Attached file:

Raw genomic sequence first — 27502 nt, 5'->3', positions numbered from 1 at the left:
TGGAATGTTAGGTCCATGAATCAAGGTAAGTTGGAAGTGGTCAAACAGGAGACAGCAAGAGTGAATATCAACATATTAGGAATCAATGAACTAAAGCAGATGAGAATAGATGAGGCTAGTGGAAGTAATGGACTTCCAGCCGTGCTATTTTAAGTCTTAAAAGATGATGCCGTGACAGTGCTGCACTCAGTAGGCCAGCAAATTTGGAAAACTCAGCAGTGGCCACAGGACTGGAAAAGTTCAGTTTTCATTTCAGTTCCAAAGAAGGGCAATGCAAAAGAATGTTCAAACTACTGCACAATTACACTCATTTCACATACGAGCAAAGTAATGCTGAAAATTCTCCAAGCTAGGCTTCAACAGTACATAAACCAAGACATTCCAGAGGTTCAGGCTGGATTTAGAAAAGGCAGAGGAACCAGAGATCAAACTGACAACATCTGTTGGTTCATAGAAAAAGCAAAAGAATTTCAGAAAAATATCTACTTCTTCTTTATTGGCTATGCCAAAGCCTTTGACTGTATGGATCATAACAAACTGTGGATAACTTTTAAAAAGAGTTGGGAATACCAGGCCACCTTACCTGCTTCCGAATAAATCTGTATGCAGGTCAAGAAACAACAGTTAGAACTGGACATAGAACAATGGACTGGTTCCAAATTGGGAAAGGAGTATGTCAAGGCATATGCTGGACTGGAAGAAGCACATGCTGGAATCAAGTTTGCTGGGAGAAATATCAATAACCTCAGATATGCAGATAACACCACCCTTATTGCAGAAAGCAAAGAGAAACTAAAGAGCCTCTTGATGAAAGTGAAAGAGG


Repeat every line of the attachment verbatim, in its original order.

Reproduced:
Raw genomic sequence first — 27502 nt, 5'->3', positions numbered from 1 at the left:
TGGAATGTTAGGTCCATGAATCAAGGTAAGTTGGAAGTGGTCAAACAGGAGACAGCAAGAGTGAATATCAACATATTAGGAATCAATGAACTAAAGCAGATGAGAATAGATGAGGCTAGTGGAAGTAATGGACTTCCAGCCGTGCTATTTTAAGTCTTAAAAGATGATGCCGTGACAGTGCTGCACTCAGTAGGCCAGCAAATTTGGAAAACTCAGCAGTGGCCACAGGACTGGAAAAGTTCAGTTTTCATTTCAGTTCCAAAGAAGGGCAATGCAAAAGAATGTTCAAACTACTGCACAATTACACTCATTTCACATACGAGCAAAGTAATGCTGAAAATTCTCCAAGCTAGGCTTCAACAGTACATAAACCAAGACATTCCAGAGGTTCAGGCTGGATTTAGAAAAGGCAGAGGAACCAGAGATCAAACTGACAACATCTGTTGGTTCATAGAAAAAGCAAAAGAATTTCAGAAAAATATCTACTTCTTCTTTATTGGCTATGCCAAAGCCTTTGACTGTATGGATCATAACAAACTGTGGATAACTTTTAAAAAGAGTTGGGAATACCAGGCCACCTTACCTGCTTCCGAATAAATCTGTATGCAGGTCAAGAAACAACAGTTAGAACTGGACATAGAACAATGGACTGGTTCCAAATTGGGAAAGGAGTATGTCAAGGCATATGCTGGACTGGAAGAAGCACATGCTGGAATCAAGTTTGCTGGGAGAAATATCAATAACCTCAGATATGCAGATAACACCACCCTTATTGCAGAAAGCAAAGAGAAACTAAAGAGCCTCTTGATGAAAGTGAAAGAGG